Abu-Lughod, Janet L. Before European Hegemony: The World System A.D.
1250-1350 (Oxford: Oxford University Press, 1989). 443 pp, $24.95.
Janet Abu-Lughod's Before European Hegemony has justifiably earned
itself a place in the literary canon of world history. The book is eminently
readable, intellectually provocative, and effectively argues for the existence
of an early Eurasian world system. Abu-Lughod both complements and questions
the seminal ideas of Immanuel Wallerstein and his world-systems approach
by asserting that the thirteenth and fourteenth centuries saw the first
modern world system (chronologically preceding Wallerstein's sixteenth-century
model). This earlier economic system was made possible by the Mongol empire
and its successor states, by allowing safe and reliable trade links to exist
across both the Eurasian landmass and the Indian Ocean. She also contends
that the fourteenth century was a period of remarkable artistic and cultural
achievements, which was not unrelated to the high degree of Eurasian economic,
political, and social integration.
Abu-Lughod finds that in the fourteenth century
there was no "inherent historical necessity" (12) that the Europeans would
later achieve global hegemony. The relative positions of East and West were
to some extent reversed in this earlier system, economically and "culturally."
She finds that (looking backward) the most likely candidate to achieve hegemony
would have been China. Had China not experienced a major economic collapse
in the middle of the fifteenth century and an ensuing massive shutdown of
naval exploration and trade, it would likely have taken the place as a world
economic core for many centuries to come. (371) The failure of China, and
this thirteenth/fourteenth century world-system, is linked to two overarching
factors. One was the significant drop in Eurasian population from "the Bubonic
Plague and/or other epidemics that ravaged much of the system."(359) The
second reason was the Mongol loss of China in 1368, in which "the world
lost the key link that had connected the overland routeâ and the sea routes
through the Indian Ocean and South China Sea [which all terminated in Beijing]."
The map on page thirty-four of this volume
diagrams how this world-system worked. There were eight circular zones of
intense, overlapping trade interactions that tied the continent together.
Abu-Lughod divides these eight sub-systems into three larger units that
included Western Europe, the Middle East, and the Far East. Of these three,
the Middle East was crucial, as it served as a conduit linking the two ends
together. Important trading centers often developed in places where traders
found convenient or efficient transport networks and/or access to raw materials.
For these reasons, the regions around Flanders, Cairo, and the Strait of
Malacca all developed as important commercial centers, as more foreign trading
nations and their merchants sought out these convenient crossing points
for trade. For example, in the Strait of Malacca, Chinese, Arab, and Indian
traders converged. For that reason, Abu-Lughod finds that "external geopolitical
factors are absolutely crucial in determining whether or not a location
will be ´strategic' for world trade." (73) She likewise identifies several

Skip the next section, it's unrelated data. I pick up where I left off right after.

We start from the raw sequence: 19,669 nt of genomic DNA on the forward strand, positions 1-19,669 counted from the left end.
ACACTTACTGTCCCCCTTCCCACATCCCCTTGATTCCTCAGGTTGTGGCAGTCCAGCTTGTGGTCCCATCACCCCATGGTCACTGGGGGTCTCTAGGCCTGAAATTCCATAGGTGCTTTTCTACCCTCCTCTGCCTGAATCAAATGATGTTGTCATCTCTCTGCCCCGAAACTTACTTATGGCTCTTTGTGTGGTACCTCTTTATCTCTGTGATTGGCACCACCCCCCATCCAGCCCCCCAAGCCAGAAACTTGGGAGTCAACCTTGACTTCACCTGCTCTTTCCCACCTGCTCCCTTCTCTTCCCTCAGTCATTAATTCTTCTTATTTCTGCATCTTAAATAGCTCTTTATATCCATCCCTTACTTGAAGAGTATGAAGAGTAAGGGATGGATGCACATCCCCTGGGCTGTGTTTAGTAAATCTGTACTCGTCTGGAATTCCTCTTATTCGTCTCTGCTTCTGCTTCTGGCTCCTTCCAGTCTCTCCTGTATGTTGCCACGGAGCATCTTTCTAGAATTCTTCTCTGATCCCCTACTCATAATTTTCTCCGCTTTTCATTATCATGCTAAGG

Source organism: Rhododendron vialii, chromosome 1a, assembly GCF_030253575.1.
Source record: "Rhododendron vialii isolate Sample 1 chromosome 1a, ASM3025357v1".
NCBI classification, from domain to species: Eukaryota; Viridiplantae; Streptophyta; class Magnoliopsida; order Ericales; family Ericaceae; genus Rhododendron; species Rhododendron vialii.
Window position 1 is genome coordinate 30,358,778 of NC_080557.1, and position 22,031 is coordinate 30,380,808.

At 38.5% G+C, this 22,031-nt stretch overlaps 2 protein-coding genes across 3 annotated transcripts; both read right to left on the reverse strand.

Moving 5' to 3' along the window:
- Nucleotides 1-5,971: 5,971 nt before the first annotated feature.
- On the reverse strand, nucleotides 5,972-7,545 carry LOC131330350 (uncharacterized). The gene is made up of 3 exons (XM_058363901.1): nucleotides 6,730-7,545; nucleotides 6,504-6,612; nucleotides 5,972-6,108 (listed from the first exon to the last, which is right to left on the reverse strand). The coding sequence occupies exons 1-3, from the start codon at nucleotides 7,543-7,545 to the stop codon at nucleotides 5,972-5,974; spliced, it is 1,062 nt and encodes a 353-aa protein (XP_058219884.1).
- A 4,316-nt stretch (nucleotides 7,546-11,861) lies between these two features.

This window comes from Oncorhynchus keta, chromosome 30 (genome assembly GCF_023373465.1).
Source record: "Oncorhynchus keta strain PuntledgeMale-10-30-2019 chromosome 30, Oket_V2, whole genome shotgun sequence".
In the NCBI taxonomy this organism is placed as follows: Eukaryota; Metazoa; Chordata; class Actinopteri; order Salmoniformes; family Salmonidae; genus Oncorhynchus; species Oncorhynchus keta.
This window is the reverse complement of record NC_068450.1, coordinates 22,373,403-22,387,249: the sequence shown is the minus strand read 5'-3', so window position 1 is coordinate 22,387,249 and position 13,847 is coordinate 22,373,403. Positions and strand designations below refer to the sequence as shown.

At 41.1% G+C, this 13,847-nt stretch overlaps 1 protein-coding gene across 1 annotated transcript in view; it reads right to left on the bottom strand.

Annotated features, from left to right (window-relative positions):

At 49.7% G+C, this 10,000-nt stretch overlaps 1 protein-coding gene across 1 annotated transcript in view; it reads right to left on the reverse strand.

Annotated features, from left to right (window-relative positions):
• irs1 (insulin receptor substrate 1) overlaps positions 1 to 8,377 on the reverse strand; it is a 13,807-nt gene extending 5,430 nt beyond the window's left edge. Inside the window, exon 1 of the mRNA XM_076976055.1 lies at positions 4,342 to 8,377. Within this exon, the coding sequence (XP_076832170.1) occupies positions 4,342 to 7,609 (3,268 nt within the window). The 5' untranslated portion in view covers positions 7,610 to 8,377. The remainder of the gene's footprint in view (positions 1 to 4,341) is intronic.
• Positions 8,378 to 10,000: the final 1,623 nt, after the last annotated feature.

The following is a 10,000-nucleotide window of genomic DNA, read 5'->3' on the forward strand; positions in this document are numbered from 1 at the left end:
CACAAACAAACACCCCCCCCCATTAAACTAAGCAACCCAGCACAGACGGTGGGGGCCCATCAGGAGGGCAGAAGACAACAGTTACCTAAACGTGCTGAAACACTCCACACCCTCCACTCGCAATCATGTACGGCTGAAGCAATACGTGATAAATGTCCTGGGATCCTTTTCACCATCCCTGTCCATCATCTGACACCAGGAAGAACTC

common traits of different areas within the system such as the "invention
of money and credit," (15) "mechanisms for pooling capital and sharing risk,"
(16) and the accretion of merchant wealth independent of the state. (17)
All three factors were present anywhere in the system where trade was active.
Thus, Abu-Lughod casts doubt on the notion that these characteristics only
developed in Europe in the sixteenth century due to "her internal inventiveness
and the virtues of her ´unique' entrepreneurial spirit." (18)
In part, this book is a corrective to some
accusations that world-system analysis is inherently Eurocentric. Abu-Lughod
highlights European backwardness, superstition, and naivet│ while accenting
the relative scientific, cultural, and financial sophistication of non-Christian
and Asian populations. Before European Hegemony devotes a lot of
attention to the Mongols' contribution to this world-system and serves as
a crucial piece of evidence for the case that Central Asia was, at least
for some time, truly "central" to world history. One must remind oneself
that Abu-Lughod's book was originally published in 1989, a time when most
historical scholars still viewed Central Asia, South Asia, Southeast Asia,
and the Near East as peripheral at best to world economies. While the book
does a lot to highlight the role of these previously overlooked regions,
the active trading centers of the East African Swahili coast (Kilwa and
Zimbabwe) and the important West African state of Mali (heavily involved
in the trans-Saharan trade) are absent from Abu-Lughod's world-system.
Although some have criticized this book for
a lack of statistical evidence of trade, Abu-Lughod's extensive bibliography
of secondary sources should serve as an adequate pacifier for those with
a thirst for more documentation. As with most world-systems approaches to
history, an inordinate weight is placed on economics as the overriding factor
in historical interpretation. However, Abu-Lughod does allow for occasional
biological, technological, or geopolitical factors to sneak into her causations.
Before European Hegemony has had a substantial impact on the field
of world history and has established itself as a "must-read" for world history
scholars and graduate students
Scott C. Bailey
University of Hawaii at Manoa